Active Research

DEVELOPING AN ADAPTIVE INTERVENTION FOR SUICIDAL ADOLESCENTS FOLLOWING INPATIENT HOSPITALIZATION: A PILOT SMART

Funded by the National Institute of Mental Health
Principal Investigator: Ewa Czyz, Ph.D.

This NIMH K award will be used to conduct a Sequential, Multiple Assignment, Randomized Trial (SMART) pilot with teens at risk for suicide (ages 13-17). Given the heterogeneity of responses to intervention and post-discharge suicide risk among suicidal youth, this personalized approach represents a critical first step in developing an innovative, technology-augmented adaptive intervention for hospitalized adolescents aimed at reducing suicide-related outcomes following the transition from inpatient care. Findings from this study will provide the groundwork for the construction of a technology-augmented adaptive intervention that could lead to a reduction in suicidal behaviors and related events during the high-risk post-discharge period—an important suicide prevention target.

PSYCHIATRIC EMERGENCY SERVICES FAMILY SUPPORT AND FOLLOW-UP PROGRAM

Funded by Substance Abuse and Mental Health Services Administration and Michigan Department of Health and Human Services
Principal Investigator: Cynthia Ewell Foster, Ph.D. 

Based on work completed in Michigan’s cohort 5 GLS project and in partnership with the University of Michigan Health System’s Psychiatric Emergency Services (PES), the Family Support and ED Follow-up Program aims to inform enhancements to crisis and emergency care for youth and families. 250-500 families will be enrolled at PES.  Youth ages 10-18 with any suicide-related risk factors are eligible. Youth and parents complete surveys in PES and participate in follow-up surveys online (parents at 3 days and 2 weeks after discharge; youth at 2 weeks after discharge). Surveys are designed to help improve our understanding of how to care for youth seeking emergency services for suicide risk. Eventually, some families will be asked to join a focus group to inform the development of a text-message-based follow-up intervention for parents/caregivers of high risk youth.  Funded by the state-wide youth suicide prevention grant, we hope to disseminate best practices to other emergency departments across Michigan.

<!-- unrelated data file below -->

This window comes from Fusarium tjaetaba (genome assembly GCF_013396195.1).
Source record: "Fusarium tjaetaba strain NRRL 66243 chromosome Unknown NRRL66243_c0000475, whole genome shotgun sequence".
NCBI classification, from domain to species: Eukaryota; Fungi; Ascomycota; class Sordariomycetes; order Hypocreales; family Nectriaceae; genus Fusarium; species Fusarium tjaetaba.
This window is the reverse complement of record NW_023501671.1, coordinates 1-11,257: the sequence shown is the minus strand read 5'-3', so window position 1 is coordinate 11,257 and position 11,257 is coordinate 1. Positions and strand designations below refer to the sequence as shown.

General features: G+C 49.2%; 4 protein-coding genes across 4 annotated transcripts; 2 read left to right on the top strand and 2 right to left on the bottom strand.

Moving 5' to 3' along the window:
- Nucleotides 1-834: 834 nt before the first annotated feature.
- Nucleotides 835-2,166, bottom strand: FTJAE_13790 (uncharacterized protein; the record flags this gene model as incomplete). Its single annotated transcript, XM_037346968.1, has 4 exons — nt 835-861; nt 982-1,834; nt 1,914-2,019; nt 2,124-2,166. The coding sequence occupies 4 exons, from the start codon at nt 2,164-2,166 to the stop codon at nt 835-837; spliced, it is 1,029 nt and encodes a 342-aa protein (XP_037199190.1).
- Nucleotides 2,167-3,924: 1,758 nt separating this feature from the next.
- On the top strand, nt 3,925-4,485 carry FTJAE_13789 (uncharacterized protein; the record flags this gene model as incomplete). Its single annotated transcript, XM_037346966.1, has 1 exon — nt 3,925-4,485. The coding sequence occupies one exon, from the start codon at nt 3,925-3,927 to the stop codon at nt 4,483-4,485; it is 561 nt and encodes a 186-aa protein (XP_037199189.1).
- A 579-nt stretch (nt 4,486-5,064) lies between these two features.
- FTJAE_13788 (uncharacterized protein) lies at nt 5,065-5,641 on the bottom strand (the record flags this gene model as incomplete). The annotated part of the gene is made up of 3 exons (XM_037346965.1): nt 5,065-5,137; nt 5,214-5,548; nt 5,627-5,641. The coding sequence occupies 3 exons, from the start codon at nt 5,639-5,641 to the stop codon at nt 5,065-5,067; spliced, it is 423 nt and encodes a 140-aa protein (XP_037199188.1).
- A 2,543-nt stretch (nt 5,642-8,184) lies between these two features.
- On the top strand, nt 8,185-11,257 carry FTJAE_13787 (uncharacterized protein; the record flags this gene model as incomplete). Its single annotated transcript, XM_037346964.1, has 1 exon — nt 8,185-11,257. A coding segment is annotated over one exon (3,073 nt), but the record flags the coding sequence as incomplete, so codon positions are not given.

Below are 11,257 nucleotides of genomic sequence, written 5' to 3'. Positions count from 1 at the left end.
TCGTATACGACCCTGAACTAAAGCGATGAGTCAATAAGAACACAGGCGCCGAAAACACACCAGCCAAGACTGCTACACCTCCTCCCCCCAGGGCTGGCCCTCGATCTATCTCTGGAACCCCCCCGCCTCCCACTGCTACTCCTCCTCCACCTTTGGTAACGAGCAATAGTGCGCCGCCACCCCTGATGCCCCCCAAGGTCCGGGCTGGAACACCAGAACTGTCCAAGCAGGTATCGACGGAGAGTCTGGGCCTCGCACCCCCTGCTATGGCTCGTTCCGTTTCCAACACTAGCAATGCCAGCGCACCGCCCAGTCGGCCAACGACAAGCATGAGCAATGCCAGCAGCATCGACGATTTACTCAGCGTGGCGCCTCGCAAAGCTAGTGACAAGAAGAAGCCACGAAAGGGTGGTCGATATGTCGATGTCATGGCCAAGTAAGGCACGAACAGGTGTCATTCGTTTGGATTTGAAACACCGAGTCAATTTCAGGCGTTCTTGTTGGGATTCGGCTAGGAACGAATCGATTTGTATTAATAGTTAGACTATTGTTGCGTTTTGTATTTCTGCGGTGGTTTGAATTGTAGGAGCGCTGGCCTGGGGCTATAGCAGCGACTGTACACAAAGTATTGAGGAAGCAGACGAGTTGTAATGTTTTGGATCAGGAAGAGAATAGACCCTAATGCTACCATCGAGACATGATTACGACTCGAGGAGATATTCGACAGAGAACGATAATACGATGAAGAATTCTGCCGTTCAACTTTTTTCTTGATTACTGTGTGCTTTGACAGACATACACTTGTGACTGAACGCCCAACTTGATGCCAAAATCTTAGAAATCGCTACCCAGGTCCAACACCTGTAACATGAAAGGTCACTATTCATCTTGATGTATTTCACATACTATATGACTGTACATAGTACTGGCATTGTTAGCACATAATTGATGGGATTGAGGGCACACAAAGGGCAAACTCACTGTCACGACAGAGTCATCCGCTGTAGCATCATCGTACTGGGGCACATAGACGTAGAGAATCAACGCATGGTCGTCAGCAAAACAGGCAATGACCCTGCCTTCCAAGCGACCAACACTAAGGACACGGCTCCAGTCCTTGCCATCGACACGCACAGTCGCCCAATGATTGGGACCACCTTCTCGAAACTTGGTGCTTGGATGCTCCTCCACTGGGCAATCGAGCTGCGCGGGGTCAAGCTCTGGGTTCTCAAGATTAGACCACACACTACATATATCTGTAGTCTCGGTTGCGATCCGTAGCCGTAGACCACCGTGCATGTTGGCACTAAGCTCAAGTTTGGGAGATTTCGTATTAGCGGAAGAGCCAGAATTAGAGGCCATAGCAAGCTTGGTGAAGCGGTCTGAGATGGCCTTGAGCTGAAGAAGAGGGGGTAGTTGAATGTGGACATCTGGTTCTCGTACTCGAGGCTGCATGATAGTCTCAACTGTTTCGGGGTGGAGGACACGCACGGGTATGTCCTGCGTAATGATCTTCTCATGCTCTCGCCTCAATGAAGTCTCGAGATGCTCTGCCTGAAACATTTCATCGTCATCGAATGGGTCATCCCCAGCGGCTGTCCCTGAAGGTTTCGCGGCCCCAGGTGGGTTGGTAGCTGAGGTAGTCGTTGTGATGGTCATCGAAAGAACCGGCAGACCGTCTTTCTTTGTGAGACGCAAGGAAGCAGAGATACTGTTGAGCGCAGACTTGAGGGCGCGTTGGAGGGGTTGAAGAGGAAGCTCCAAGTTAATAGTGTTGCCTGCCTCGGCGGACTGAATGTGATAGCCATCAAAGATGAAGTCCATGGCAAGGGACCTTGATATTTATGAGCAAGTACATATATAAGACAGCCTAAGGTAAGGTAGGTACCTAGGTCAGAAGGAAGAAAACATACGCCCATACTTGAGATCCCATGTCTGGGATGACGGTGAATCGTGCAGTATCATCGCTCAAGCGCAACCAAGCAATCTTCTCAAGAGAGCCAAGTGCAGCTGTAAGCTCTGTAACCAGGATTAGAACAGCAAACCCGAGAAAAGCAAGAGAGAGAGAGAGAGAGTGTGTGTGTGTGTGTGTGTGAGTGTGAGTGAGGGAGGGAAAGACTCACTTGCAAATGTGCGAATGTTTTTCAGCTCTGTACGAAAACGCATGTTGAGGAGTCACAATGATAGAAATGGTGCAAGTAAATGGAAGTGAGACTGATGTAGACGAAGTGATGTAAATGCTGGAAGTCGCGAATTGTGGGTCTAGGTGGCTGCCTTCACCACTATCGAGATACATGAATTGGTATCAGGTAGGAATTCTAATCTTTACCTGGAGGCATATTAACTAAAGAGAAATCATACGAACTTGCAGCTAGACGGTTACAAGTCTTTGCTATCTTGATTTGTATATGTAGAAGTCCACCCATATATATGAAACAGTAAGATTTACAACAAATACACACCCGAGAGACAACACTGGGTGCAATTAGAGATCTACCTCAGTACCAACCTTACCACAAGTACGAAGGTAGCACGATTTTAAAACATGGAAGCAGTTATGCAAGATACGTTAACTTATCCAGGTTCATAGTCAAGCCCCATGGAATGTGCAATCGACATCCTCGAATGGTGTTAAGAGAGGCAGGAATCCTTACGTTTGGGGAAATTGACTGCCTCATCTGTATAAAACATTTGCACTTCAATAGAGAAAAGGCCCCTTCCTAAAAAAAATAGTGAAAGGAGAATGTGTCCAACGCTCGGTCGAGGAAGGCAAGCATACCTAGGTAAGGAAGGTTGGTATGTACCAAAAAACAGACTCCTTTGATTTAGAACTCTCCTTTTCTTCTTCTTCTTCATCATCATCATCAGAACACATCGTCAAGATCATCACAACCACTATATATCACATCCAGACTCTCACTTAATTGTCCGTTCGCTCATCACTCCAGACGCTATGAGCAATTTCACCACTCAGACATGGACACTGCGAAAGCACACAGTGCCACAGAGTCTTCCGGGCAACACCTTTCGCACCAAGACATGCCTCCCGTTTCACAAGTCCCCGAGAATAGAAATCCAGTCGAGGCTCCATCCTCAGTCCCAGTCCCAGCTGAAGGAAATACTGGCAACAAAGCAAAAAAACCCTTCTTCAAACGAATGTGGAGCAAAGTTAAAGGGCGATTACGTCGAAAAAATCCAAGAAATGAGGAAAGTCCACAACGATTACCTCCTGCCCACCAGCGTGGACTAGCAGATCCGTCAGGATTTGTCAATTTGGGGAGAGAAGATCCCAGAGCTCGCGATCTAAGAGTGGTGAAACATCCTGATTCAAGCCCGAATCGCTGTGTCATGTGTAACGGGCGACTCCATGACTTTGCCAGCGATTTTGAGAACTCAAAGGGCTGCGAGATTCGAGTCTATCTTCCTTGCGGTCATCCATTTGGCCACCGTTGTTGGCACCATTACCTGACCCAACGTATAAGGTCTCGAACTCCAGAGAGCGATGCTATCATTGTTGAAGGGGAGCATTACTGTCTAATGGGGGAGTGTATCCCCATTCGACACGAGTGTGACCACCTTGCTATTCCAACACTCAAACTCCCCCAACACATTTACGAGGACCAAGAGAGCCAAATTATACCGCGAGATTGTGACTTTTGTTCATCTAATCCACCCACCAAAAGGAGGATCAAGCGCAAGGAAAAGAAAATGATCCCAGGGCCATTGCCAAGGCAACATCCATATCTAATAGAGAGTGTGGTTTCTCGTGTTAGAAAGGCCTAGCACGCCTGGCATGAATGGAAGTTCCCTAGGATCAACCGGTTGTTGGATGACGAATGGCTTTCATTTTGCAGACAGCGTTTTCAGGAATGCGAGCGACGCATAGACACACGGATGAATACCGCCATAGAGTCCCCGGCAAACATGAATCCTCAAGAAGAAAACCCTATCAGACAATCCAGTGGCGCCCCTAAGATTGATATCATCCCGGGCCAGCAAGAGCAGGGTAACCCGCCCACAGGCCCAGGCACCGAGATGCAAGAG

TRANSFORMING YOUTH SUICIDE PREVENTION IN MICHIGAN

Funded by Substance Abuse and Mental Health Services Administration to State of Michigan
Co-Principal Investigators: Patricia Smith & Cynthia Ewell Foster, Ph.D. 

The TYSP-MI 2 Project is a 3.75 million dollar five year grant awarded to the State of Michigan’s Department of Community Health to support a state-wide public health approach to youth suicide prevention. Focused on sustainable systems change, this grant establishes collaborative relationships between state agencies focused on injury prevention and control, child protective services, behavioral health, and education. The grant provides gatekeeper and clinical provider training and community-based technical assistance, funds state-wide data surveillance initiatives, and supports the development of urban and rural “model communities” working to establish a continuum of best-practice services in their counties.